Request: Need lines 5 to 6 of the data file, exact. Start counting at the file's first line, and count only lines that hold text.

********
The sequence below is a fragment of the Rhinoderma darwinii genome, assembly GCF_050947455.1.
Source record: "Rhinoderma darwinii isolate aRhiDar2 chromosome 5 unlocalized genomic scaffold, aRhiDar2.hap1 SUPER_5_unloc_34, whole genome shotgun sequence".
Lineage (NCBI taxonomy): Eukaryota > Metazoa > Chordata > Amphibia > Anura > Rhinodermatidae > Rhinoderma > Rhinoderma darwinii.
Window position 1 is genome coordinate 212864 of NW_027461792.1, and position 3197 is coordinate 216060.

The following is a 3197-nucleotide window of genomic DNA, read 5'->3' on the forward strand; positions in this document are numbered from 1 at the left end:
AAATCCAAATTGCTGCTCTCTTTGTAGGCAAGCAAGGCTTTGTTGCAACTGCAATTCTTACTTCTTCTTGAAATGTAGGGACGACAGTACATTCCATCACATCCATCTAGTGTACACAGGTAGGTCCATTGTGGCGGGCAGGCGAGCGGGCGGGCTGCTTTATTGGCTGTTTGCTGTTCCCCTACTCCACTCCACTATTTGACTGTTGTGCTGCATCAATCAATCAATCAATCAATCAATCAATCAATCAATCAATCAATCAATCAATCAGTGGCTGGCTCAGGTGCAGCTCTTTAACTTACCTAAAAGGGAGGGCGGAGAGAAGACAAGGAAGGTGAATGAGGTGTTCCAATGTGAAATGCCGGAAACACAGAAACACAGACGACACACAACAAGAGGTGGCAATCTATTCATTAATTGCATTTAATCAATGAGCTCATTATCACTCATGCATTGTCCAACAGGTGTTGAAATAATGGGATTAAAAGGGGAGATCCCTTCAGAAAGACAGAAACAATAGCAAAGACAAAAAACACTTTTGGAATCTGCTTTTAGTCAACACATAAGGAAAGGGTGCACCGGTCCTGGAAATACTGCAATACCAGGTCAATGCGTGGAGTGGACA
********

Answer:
The following is a 3197-nucleotide window of genomic DNA, read 5'->3' on the forward strand; positions in this document are numbered from 1 at the left end:
AAATCCAAATTGCTGCTCTCTTTGTAGGCAAGCAAGGCTTTGTTGCAACTGCAATTCTTACTTCTTCTTGAAATGTAGGGACGACAGTACATTCCATCACATCCATCTAGTGTACACAGGTAGGTCCATTGTGGCGGGCAGGCGAGCGGGCGGGCTGCTTTATTGGCTGTTTGCTGTTCCCCTACTCCACTCCACTATTTGACTGTTGTGCTGCATCAATCAATCAATCAATCAATCAATCAATCAATCAATCAATCAATCAATCAATCAGTGGCTGGCTCAGGTGCAGCTCTTTAACTTACCTAAAAGGGAGGGCGGAGAGAAGACAAGGAAGGTGAATGAGGTGTTCCAATGTGAAATGCCGGAAACACAGAAACACAGACGACACACAACAAGAGGTGGCAATCTATTCATTAATTGCATTTAATCAATGAGCTCATTATCACTCATGCATTGTCCAACAGGTGTTGAAATAATGGGATTAAAAGGGGAGATCCCTTCAGAAAGACAGAAACAATAGCAAAGACAAAAAACACTTTTGGAATCTGCTTTTAGTCAACACATAAGGAAAGGGTGCACCGGTCCTGGAAATACTGCAATACCAGGTCAATGCGTGGAGTGGACA